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    Being box section I have one major / potential deal killer concern with these: If they are two rows (total 64 holes) then that'll be a whole bunch of place for water ingress with no good way to drain. Get that freezing and things can go all sorts of wrong, from fracturing the rim to just making it weighted weirdly. If there is only one row of holes (either centered or staggered) this won't be a big deal, because the spokes will mostly seal the holes.

  16. #16
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    Quote Originally Posted by c0nsumer View Post
    Being box section I have one major / potential deal killer concern with these: If they are two rows (total 64 holes) then that'll be a whole bunch of place for water ingress with no good way to drain. Get that freezing and things can go all sorts of wrong, from fracturing the rim to just making it weighted weirdly. If there is only one row of holes (either centered or staggered) this won't be a big deal, because the spokes will mostly seal the holes.
    Luckily they invented duct tape just for that job.

    That or a dob of silicon sealant.
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  17. #17
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    Quote Originally Posted by Velobike View Post
    Luckily they invented duct tape just for that job.

    That or a dob of silicon sealant.
    Duct tape on the outside of the rim? That'd look like ass and won't be particularly durable... I'd also be wary of RTV silicone because I don't know what the solvents in it will do to the carbon fiber. I'd rather just have 32 staggered holes. Or, I wonder if there's a good reason not to just have them drilled straight down the middle of the rim ala HED.

  18. #18
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    I ordered a pair of 650b rims for my XC bike. We'll see how they work out but so far I'm really happy with the customer service. The fat rims will be on the list for sure. They have a ton of options for finishes/drillings on other rims, maybe you'll be able to pick your poison on the fatties too.
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  19. #19
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    Quote Originally Posted by c0nsumer View Post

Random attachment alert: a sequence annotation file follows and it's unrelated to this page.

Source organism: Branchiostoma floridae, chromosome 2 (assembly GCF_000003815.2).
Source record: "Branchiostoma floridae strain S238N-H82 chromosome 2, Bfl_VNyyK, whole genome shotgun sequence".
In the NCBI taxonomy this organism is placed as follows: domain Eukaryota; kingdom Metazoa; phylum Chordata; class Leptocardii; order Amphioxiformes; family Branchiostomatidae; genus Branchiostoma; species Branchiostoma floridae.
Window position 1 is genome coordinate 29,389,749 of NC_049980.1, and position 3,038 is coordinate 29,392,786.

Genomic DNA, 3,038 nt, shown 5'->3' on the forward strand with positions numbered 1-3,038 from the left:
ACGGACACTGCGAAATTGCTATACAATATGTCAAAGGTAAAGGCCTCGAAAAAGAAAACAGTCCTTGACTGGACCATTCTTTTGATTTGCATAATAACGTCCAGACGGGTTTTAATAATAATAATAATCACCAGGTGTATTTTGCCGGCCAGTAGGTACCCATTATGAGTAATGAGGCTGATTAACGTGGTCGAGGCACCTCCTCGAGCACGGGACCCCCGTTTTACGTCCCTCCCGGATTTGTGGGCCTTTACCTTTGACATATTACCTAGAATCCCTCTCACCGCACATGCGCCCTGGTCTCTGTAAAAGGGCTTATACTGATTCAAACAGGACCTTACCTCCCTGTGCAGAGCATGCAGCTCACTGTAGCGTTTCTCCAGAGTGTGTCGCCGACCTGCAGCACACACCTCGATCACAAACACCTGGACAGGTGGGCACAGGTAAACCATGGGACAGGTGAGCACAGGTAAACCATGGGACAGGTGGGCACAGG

Duct tape on the outside of the rim? That'd look like ass and won't be particularly durable...
    Sorry, I was being a bit facetious.

    Duct tape has lasted 3 years on one of my rims though. It ain't pretty, but the perpetual film of dirt hides it.

    Good point about the silicone. I'll change my suggestion to epoxy for there.

    You are right though, for rims that price, there should be no compromises.
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  20. #20
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    Quote Originally Posted by Velobike View Post
    Sorry, I was being a bit facetious.

    Duct tape has lasted 3 years on one of my rims though. It ain't pretty, but the perpetual film of dirt hides it.

    Good point about the silicone. I'll change my suggestion to epoxy for there.

    You are right though, for rims that price, there should be no compromises.


    Epoxy would be interesting... If you could get it applied nicely I could see that working well. I like duct tape as rim strips, but not just applied on the outside for purposes of filling space.

    I'm really not sure of a good solution with a box section rim, honestly. It almost seems to be like a standard single wall fatbike rim is better, because then the tubeless tape would seal the holes.

  21. #21
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    What are people's thoughts on hookless fat rims when running really low tire pressures such as 4psi?

  22. #22
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    Quote Originally Posted by c0nsumer View Post
    Being box section I have one major / potential deal killer concern with these: If they are two rows (total 64 holes) then that'll be a whole bunch of place for water ingress with no good way to drain. Get that freezing and things can go all sorts of wrong, from fracturing the rim to just making it weighted weirdly. If there is only one row of holes (either centered or staggered) this won't be a big deal, because the spokes will mostly seal the holes.
    These rims are essentially made to order so [within reason] you can ask for whatever spoke hole configuration you need to work with your particular bike with no need for excess unused holes.

    Even with all the holes occupied with spokes I don't think you'll have a waterproof seal to keep moisture out of the interior of the rim though.
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  23. #23
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    Quote Originally Posted by vikb View Post
    These rims are essentially made to order so [within reason] you can ask for whatever spoke hole configuration you need to work with your particular bike with no need for excess unused holes.